To some in Britain there is simply no dilemma here because in their eyes a deal that allowed British companies to export more to America and American farmers, in return, to sell their food here would provide Britain with a double bonus. That’s because they see cheaper American food as being a boon for the British consumer. For too long, they say, British consumers have had to pay more for their food than they needed to simply because the EU imposed such high tariffs. Now, as a result of Brexit, British consumers can be spared these higher costs. At the very least, they say, British consumers should have the choice: that’s what free markets are all about. In their eyes it’s 1846 all over again: the repeal of the Corn Laws back then allowed cheaper foreign food into the country, thus reducing the cost of living. It was all done in the teeth of opposition from British farmers (and rich landowners) and it was done by a Conservative prime minister. Bring it on again, they say.
To which their opponents reply: ‘The price of food is only half the story – in fact not even that.’ They point out that spending on food is a small and declining proportion of overall family spending so the lower prices of American imports would not amount to much benefit. But much more important anyway, they say, is the issue of standards. American food is cheaper because American agriculture imposes lower standards in a whole range of areas than we permit here.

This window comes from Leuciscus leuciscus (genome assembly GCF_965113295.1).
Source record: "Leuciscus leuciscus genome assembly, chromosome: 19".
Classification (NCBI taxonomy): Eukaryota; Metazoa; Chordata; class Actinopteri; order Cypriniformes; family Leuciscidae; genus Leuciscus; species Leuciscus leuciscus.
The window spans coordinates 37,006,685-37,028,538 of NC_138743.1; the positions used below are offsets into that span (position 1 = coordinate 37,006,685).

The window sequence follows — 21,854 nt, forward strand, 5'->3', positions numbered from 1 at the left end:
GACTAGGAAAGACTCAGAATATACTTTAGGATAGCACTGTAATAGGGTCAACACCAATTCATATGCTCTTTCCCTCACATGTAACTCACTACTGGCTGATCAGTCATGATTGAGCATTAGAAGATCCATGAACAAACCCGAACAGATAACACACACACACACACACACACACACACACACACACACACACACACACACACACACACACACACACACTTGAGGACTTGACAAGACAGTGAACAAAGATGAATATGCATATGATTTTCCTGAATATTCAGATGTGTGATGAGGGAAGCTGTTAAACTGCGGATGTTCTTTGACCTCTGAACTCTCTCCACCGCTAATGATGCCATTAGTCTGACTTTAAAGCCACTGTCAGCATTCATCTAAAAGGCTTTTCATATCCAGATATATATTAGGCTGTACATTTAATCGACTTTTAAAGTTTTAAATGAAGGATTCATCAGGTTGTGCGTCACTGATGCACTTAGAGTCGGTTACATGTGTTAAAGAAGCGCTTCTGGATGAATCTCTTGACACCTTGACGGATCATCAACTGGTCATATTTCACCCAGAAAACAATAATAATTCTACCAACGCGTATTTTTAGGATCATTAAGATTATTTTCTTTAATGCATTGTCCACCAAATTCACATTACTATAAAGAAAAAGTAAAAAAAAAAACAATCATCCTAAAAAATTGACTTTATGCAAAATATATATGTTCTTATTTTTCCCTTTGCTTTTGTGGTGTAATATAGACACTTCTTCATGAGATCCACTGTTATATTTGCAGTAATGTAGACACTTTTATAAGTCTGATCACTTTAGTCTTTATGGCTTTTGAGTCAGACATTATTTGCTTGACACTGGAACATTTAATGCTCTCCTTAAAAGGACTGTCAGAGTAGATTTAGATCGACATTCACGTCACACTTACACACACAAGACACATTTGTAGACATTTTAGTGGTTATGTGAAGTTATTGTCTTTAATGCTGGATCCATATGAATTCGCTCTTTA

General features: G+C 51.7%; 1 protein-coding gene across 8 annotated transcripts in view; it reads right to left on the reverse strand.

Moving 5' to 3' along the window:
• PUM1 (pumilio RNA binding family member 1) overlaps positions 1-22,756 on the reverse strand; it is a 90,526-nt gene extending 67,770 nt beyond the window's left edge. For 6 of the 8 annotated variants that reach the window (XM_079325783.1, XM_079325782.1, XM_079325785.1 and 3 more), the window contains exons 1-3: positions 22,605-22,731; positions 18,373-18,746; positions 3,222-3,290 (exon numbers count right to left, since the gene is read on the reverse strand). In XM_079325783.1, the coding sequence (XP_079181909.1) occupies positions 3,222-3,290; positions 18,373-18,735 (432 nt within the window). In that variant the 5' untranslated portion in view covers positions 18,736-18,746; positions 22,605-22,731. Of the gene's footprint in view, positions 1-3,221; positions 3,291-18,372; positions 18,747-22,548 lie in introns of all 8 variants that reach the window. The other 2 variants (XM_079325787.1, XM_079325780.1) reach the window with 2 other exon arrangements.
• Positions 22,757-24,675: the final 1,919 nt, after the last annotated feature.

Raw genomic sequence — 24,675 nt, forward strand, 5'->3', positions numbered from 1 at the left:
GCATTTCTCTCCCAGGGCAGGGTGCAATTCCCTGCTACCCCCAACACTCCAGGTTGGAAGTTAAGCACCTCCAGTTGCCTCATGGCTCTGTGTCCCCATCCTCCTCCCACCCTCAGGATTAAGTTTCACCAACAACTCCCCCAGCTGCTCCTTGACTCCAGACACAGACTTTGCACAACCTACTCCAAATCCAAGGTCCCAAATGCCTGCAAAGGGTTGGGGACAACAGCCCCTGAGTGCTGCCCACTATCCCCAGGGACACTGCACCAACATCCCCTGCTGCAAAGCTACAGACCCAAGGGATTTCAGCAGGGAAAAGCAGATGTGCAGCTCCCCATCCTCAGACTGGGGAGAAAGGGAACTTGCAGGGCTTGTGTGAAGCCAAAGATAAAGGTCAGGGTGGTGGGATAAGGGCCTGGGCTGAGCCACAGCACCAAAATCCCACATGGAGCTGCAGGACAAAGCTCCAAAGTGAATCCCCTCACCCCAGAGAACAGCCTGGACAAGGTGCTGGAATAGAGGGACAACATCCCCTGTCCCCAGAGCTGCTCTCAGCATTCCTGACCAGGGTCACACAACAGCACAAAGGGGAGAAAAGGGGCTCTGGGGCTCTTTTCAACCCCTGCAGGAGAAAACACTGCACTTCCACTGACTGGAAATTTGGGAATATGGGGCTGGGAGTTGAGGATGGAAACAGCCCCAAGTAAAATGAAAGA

On food safety, for example, American farmers use herbicides banned in Europe because of links to cancer. Similarly, the Americans want to sell us beef from cattle treated with steroid hormone drugs that allow animals to grow more quickly on less feed, a practice that’s been banned in the EU since 1989 on account of carcinogenic risk. Or there’s the famous American chlorinated chicken, which is washed in acid to kill bacteria caused by lower standards of hygiene in the rearing of the birds. Growth-promoting antibiotics, banned here and in the EU, are routinely used throughout American farming.
Lower standards in the production of cheaper American food pose other health risks too. Much of the cheaper food intensively produced in the US has lower nutritional value and this contributes to the obesity epidemic in the United States: the more people eat cheaper, less nourishing food, the more they are likely to become overweight. So the importing of more cheap American food would fuel the growing obesity crisis here too, critics say.